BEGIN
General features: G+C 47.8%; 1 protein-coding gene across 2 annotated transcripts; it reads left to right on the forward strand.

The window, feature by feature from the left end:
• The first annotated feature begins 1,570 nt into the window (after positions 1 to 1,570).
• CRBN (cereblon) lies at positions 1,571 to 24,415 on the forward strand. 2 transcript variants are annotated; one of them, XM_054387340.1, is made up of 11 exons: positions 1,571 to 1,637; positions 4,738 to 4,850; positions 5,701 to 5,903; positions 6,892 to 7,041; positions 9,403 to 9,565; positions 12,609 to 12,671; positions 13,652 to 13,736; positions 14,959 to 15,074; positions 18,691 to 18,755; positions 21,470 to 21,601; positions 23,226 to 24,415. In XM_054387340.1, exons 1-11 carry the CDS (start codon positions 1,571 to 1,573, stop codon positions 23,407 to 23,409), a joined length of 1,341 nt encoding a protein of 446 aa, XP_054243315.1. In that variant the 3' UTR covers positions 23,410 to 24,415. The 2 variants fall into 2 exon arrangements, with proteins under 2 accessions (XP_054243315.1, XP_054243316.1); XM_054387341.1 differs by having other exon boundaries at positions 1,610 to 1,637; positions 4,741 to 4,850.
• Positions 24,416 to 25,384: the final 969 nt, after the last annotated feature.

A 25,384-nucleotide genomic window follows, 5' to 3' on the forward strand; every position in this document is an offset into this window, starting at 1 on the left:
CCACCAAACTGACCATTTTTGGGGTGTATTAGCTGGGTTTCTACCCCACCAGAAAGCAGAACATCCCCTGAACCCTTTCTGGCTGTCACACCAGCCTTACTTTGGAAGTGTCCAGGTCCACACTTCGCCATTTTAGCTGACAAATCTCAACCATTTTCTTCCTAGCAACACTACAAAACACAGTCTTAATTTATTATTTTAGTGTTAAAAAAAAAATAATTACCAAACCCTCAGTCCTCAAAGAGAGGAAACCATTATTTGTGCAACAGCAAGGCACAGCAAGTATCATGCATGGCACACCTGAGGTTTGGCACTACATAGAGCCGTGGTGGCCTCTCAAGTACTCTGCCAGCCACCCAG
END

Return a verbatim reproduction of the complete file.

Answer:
General features: G+C 47.8%; 1 protein-coding gene across 2 annotated transcripts; it reads left to right on the forward strand.

The window, feature by feature from the left end:
• The first annotated feature begins 1,570 nt into the window (after positions 1 to 1,570).
• CRBN (cereblon) lies at positions 1,571 to 24,415 on the forward strand. 2 transcript variants are annotated; one of them, XM_054387340.1, is made up of 11 exons: positions 1,571 to 1,637; positions 4,738 to 4,850; positions 5,701 to 5,903; positions 6,892 to 7,041; positions 9,403 to 9,565; positions 12,609 to 12,671; positions 13,652 to 13,736; positions 14,959 to 15,074; positions 18,691 to 18,755; positions 21,470 to 21,601; positions 23,226 to 24,415. In XM_054387340.1, exons 1-11 carry the CDS (start codon positions 1,571 to 1,573, stop codon positions 23,407 to 23,409), a joined length of 1,341 nt encoding a protein of 446 aa, XP_054243315.1. In that variant the 3' UTR covers positions 23,410 to 24,415. The 2 variants fall into 2 exon arrangements, with proteins under 2 accessions (XP_054243315.1, XP_054243316.1); XM_054387341.1 differs by having other exon boundaries at positions 1,610 to 1,637; positions 4,741 to 4,850.
• Positions 24,416 to 25,384: the final 969 nt, after the last annotated feature.

A 25,384-nucleotide genomic window follows, 5' to 3' on the forward strand; every position in this document is an offset into this window, starting at 1 on the left:
CCACCAAACTGACCATTTTTGGGGTGTATTAGCTGGGTTTCTACCCCACCAGAAAGCAGAACATCCCCTGAACCCTTTCTGGCTGTCACACCAGCCTTACTTTGGAAGTGTCCAGGTCCACACTTCGCCATTTTAGCTGACAAATCTCAACCATTTTCTTCCTAGCAACACTACAAAACACAGTCTTAATTTATTATTTTAGTGTTAAAAAAAAAATAATTACCAAACCCTCAGTCCTCAAAGAGAGGAAACCATTATTTGTGCAACAGCAAGGCACAGCAAGTATCATGCATGGCACACCTGAGGTTTGGCACTACATAGAGCCGTGGTGGCCTCTCAAGTACTCTGCCAGCCACCCAG